The NPS Park Historic Structures and Cultural Landscapes program has created a collection of Cultural Landscape Guidance Documents on the Integrated Resource management Applications (IRMA). These documents include manuals, handbooks and other reference materials that illustrate and clarify the implementation of laws, management policies, director’s orders and guidelines for the preservation of cultural landscapes. These “how to” documents are generally applicable to the whole National Park Service, and may be helpful to partners in preservation.
Examples of Basic Cultural Landscape Guidance
The Secretary of the Interior’s Standards for the Treatment of Historic Properties with Guidelines for the Treatment of Cultural Landscapes (1996) – This document contains standards and guidelines for the treatment of cultural landscapes. The document provides guidance prior to and during the planning and implementation of treatment projects. These Guidelines for the Treatment of Cultural Landscapes explain how preservation, rehabilitation, restoration, and reconstruction is applied to cultural landscapes in accordance with the Standards.
A Guide to Cultural Landscape Reports: Contents, Process, and Techniques (1998) – This report provides guidance for the creation and use of Cultural Landscape Reports. It begins by presenting a history and context of cultural landscape preservation in the national park system. It then provides a comprehensive instruction for the creation of Cultural Landscape Reports (CLRs). The CLR is the principle treatment document for cultural landscapes and the primary tool for their long-term management. Management and treatment decisions are based on the character of the land, its historical significance, and the challenges to preservation. A CLR is used for maintenance, interpretation, and planning.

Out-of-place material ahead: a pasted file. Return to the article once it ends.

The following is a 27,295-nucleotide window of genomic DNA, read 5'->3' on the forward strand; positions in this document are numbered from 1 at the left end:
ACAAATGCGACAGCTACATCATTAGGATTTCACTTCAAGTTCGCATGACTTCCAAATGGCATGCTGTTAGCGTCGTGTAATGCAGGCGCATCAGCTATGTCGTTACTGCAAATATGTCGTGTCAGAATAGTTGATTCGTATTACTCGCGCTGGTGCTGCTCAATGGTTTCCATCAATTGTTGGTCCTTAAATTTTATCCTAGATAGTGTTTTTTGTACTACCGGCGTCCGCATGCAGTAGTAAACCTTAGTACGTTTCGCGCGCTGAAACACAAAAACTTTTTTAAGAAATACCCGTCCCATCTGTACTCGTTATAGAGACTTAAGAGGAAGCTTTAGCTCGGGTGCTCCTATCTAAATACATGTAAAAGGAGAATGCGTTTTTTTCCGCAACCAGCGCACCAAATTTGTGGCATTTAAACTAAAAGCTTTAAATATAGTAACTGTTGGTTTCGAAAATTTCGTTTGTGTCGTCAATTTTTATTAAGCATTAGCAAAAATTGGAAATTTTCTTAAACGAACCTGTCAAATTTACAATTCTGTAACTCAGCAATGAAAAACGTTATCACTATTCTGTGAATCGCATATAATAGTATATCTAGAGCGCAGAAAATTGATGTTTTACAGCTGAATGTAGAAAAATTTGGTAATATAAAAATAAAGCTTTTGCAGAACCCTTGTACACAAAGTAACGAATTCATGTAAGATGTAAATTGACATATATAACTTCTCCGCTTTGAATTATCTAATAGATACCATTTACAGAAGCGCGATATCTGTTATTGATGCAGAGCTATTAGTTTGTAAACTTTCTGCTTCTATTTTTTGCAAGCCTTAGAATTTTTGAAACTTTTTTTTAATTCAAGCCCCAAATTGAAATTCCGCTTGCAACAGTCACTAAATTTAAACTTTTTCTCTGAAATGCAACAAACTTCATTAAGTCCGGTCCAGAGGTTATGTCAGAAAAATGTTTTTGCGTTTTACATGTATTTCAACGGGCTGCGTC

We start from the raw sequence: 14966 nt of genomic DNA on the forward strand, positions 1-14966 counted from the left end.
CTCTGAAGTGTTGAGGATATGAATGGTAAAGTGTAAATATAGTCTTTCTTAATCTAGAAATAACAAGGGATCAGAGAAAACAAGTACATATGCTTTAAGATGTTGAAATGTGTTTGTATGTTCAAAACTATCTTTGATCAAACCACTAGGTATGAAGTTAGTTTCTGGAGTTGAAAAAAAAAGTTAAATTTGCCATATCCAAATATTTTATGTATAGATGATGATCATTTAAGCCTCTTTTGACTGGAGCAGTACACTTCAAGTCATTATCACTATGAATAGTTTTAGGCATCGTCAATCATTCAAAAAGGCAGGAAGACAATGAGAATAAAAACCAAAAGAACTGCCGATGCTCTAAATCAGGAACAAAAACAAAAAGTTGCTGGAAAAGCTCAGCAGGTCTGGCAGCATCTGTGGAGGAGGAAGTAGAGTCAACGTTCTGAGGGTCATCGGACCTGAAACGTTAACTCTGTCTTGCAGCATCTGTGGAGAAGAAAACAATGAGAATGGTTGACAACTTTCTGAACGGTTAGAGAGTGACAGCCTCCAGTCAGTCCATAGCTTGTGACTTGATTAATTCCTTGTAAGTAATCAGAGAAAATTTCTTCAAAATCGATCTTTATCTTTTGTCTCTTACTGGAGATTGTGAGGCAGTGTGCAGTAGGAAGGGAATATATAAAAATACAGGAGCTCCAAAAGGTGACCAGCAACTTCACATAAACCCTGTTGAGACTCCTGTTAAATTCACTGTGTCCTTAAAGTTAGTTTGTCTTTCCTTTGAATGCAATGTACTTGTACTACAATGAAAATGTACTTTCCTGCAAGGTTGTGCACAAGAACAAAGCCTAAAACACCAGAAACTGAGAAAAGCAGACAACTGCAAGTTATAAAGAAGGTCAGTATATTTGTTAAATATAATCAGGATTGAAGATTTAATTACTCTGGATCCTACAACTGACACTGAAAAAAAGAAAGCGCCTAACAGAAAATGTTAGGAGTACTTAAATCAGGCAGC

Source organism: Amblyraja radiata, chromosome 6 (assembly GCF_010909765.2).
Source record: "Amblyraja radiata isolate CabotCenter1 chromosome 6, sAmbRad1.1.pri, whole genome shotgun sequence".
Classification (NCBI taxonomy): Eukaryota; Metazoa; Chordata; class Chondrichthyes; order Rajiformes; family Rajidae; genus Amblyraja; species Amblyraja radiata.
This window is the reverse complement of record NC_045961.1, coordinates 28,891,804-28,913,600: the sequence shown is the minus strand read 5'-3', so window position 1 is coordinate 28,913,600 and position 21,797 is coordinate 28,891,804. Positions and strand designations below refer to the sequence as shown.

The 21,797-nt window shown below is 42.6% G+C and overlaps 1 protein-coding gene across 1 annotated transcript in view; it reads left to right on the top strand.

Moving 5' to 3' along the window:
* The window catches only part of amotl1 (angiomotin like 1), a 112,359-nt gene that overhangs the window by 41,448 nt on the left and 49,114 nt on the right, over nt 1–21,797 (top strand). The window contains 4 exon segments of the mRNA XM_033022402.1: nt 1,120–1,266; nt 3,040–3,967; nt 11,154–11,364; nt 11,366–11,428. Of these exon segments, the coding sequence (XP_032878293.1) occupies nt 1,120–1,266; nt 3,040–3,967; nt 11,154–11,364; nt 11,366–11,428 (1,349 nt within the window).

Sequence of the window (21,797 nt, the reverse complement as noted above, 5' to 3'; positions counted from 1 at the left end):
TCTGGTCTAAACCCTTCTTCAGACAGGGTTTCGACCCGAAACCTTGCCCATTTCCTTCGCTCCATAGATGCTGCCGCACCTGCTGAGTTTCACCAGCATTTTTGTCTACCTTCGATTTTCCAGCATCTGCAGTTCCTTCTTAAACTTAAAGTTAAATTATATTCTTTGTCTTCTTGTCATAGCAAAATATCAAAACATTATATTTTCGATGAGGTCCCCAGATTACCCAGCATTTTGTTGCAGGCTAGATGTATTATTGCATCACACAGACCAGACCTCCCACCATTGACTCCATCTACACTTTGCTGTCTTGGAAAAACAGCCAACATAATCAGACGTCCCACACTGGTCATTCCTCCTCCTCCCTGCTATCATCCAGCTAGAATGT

Examples of Recently Published Guidance
Climate Change and Cultural Landscapes: A Guide to Research, Planning, and Stewardship (2017) – This guide is intended for managers of cultural landscapes to address current and projected climate change impacts at all levels, and it includes a decision framework that tiers off of the NPS Cultural Resources Climate Change Strategy. The framework is organized broadly around the NPS cultural resources model of research, planning, and stewardship. Each section includes an overview of the process, recommended tools and resources, and guiding considerations in addition to specific cultural landscape examples at eight NPS units.
Field Notes: Path & Trail Surface Alternatives for Cultural Landscape Applications (2017) – This document examines an array of products used by NPS professionals to preserve the historic character of unpaved circulation systems in cultural landscapes. The document includes product details, evaluations, and links to manufacturer’s websites. There is a summary ranking of these products and links to other resources on path and trail surfacing alternatives. Field Notes is an occasional publication for sharing NPS parks’ staffs’ experiences with products and techniques pertaining to cultural landscapes. This document presents stories and opinions of NPS cultural landscape specialists and should not be considered an official product endorsement by the National Park Service.
Preservation Brief 48: Preserving Grave Markers in Historic Cemeteries (2016) – Cemeteries across the country are not only places of burial, but they also provide a vivid record of community history. This document focuses on grave marker preservation to provide guidance for people who are responsible for or are interested in preserving and protecting them. The Brief describes grave maker materials and the risk factors that contribute to their decay. It also provides guidance for assessing marker conditions and discusses maintenance and preservation treatments. Also identified are a number of excellent references that address materials used in all grave markers.
There are currently 48 guidance documents included in this Cultural Landscapes Guidance Documents collection on IRMA. The collection will continue to be updated as new guidance documents for the preservation of cultural landscapes are created.
Can’t find what you need? Contact the Park Cultural Landscapes Program via email or the program lead in your region.